While I've already looked at the first volume release of Full Metal Panic, I'll take another look at the series as a whole, and talk about ADV Manga's other big title, Azumanga Daioh.Full Metal Panic
story by Shouji Gatou, art by Retsu Tateo
The flagship title for ADV Manga, Full Metal Panic sets the foundation for the rest of the titles that follow. Sticking with the fan popular Japanese format, the title reads from right to left and even goes as far as mimicking the format of the original Japanese release, minus the dust cover common to most Japanese graphic novels. Full Metal Panic is a fun series mixing high adrenaline military mecha action with high school mischief. While the anime follows much seen in the manga, it tends to focus more on the military aspects of Full Metal Panic, with a few ventures into the funnier, school based storylines. In fact, many of the early tales of the manga make their appearances in the follow-up series, Full Metal Panic Fumoffu. (Fumoffu is a reference to a character that makes his appearance in vol 4 of the manga.) Of course, until Fumoffu is licensed, fans will have to be satisfied with ADV Manga's release of the series to see many of these stories. Azumanga Daioh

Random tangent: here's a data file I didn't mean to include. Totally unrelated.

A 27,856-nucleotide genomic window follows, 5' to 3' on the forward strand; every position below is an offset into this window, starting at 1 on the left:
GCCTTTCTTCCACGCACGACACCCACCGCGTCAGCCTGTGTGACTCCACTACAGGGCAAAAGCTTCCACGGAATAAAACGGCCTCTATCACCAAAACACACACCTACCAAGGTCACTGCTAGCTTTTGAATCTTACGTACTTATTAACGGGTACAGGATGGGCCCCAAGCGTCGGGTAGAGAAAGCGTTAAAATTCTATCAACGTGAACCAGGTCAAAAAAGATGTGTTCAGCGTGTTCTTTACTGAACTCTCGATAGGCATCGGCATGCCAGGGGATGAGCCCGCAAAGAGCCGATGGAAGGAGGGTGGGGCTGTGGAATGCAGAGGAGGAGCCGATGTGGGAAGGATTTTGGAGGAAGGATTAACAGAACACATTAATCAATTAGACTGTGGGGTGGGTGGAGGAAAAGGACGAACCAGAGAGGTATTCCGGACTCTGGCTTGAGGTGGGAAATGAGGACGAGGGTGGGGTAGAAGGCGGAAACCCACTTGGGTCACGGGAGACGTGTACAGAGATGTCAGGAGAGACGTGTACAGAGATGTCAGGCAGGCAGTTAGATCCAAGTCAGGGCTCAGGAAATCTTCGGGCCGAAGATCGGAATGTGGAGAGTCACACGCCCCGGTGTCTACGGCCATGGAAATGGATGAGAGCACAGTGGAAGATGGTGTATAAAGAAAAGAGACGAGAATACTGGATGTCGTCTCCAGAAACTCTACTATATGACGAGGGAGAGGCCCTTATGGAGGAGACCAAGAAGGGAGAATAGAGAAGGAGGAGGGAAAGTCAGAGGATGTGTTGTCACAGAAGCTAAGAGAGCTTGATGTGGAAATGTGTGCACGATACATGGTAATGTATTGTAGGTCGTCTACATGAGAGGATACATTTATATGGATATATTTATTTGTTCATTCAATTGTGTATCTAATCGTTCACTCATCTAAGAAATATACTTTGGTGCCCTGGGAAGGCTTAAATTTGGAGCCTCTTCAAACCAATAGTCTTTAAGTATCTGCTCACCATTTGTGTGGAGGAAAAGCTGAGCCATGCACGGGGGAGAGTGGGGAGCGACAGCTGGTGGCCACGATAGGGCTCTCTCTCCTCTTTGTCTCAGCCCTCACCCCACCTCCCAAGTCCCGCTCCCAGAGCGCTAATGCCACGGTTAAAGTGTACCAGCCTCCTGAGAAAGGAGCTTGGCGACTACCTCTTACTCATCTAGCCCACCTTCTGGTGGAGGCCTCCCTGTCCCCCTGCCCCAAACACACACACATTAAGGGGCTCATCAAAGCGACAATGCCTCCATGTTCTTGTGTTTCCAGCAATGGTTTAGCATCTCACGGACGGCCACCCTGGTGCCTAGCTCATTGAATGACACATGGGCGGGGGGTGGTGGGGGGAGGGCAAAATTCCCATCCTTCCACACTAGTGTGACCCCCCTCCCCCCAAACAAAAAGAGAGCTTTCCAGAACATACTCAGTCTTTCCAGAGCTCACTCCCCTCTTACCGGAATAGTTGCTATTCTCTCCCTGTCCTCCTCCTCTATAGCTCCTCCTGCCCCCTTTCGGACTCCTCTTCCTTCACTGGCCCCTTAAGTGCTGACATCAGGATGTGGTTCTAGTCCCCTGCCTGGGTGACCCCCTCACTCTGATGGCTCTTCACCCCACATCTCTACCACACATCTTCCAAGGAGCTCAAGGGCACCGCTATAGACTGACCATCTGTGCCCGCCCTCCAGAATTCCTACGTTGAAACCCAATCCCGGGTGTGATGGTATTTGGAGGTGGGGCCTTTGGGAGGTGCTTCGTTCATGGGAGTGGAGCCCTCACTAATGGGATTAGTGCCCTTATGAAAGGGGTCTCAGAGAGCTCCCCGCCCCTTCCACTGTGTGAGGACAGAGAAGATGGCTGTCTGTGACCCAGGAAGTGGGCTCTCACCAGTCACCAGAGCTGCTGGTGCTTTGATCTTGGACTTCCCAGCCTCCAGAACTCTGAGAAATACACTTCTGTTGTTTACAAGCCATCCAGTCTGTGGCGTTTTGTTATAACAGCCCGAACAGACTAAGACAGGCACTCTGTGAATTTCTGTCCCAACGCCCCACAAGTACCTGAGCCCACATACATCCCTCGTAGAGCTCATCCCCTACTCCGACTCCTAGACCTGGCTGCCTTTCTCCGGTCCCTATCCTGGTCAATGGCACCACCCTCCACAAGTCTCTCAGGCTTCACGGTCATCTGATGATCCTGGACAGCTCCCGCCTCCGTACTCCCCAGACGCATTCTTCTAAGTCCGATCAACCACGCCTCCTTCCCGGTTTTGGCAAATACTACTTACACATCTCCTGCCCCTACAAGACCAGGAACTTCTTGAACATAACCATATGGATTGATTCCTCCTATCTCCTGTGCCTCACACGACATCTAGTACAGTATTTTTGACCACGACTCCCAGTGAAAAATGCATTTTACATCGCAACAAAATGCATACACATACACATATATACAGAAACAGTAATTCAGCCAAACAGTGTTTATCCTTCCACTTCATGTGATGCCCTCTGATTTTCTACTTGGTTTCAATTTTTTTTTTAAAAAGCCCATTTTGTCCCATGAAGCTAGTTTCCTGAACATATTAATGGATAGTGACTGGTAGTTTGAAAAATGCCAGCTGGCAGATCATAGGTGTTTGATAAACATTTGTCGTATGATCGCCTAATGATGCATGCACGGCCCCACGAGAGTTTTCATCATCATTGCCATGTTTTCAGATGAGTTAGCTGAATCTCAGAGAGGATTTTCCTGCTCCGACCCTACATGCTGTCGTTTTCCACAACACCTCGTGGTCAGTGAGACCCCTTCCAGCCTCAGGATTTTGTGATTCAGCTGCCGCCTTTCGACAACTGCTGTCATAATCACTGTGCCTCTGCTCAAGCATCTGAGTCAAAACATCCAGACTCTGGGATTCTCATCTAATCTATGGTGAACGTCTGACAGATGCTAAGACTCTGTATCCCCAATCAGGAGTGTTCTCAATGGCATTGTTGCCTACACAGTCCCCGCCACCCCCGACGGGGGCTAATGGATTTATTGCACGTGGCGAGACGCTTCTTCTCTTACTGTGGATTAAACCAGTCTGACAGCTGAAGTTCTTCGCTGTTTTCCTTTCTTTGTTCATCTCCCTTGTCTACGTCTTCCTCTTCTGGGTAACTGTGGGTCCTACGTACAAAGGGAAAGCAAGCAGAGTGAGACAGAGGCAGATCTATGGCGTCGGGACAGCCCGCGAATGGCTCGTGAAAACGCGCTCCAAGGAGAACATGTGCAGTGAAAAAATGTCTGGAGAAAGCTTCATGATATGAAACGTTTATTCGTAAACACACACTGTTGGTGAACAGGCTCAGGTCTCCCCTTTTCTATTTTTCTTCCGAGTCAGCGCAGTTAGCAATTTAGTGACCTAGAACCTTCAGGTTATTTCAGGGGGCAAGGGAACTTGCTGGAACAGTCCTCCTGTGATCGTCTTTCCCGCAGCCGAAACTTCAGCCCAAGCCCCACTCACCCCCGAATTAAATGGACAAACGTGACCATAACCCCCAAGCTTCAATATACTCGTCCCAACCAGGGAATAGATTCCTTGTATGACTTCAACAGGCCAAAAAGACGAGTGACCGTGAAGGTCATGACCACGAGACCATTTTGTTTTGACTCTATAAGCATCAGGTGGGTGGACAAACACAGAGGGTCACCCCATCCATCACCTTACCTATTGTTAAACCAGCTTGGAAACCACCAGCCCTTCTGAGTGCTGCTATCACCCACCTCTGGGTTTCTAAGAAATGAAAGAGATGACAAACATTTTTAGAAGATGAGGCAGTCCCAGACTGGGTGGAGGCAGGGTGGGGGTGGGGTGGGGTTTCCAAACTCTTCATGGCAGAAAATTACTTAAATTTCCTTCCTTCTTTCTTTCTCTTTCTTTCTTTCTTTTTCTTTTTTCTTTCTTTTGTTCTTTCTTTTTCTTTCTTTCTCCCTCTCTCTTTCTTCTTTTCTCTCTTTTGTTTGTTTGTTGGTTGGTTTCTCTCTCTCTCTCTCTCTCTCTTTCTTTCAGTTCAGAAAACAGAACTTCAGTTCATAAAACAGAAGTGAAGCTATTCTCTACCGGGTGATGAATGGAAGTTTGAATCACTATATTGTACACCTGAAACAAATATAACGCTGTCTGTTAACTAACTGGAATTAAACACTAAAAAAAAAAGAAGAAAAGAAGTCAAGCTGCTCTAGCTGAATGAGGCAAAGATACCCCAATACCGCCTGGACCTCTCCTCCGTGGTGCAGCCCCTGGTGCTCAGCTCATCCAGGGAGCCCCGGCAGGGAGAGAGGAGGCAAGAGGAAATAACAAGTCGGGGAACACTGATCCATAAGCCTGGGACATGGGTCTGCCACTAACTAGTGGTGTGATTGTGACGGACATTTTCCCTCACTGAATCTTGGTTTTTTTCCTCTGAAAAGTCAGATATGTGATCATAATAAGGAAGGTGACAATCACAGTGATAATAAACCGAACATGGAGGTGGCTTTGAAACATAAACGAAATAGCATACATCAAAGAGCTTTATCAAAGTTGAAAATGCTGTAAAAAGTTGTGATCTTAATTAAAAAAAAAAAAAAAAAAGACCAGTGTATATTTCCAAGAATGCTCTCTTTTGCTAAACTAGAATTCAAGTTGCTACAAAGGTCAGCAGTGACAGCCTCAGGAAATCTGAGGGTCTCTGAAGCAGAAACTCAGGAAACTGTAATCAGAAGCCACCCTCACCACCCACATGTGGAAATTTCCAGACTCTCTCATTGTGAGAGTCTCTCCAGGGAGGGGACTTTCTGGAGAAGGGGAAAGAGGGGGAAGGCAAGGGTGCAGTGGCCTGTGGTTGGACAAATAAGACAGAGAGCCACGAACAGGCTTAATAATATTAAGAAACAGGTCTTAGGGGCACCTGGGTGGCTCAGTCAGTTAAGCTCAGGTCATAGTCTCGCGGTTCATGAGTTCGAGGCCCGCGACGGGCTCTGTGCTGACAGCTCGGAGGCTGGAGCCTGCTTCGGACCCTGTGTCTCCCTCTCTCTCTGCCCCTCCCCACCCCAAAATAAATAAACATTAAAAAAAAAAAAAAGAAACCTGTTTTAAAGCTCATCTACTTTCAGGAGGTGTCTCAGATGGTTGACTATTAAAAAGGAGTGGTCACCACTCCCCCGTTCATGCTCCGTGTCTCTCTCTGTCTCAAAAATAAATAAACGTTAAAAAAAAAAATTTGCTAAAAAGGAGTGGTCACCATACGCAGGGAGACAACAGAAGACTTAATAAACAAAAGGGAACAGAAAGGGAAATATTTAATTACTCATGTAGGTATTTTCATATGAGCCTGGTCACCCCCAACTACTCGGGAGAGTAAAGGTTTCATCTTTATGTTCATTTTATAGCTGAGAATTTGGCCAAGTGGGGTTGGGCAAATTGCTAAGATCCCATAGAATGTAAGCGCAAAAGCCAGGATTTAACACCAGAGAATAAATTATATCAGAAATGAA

creator Kiyohiko Azuma
Azumanga Daioh is a title that has gotten a lot of attention for various reasons. The story focuses around a group of girls and a few of their teachers at a high school in Japan. Written in the format of a 4-panel strip, the story doesn't waste a lot of time on intricate character introductions, or even bother with extended storylines. In fact, most of the strips follow the simple format of setup and punchline with their topic quickly fading as you go on to the next strip. This format allows Azumanga Daioh to be an easy series to get into, as most of the jokes don't require great understanding of the characters involved. Of course, each character has their own set of quirks, which allows devout followers of the series to gain more out of what is going on than casual readers.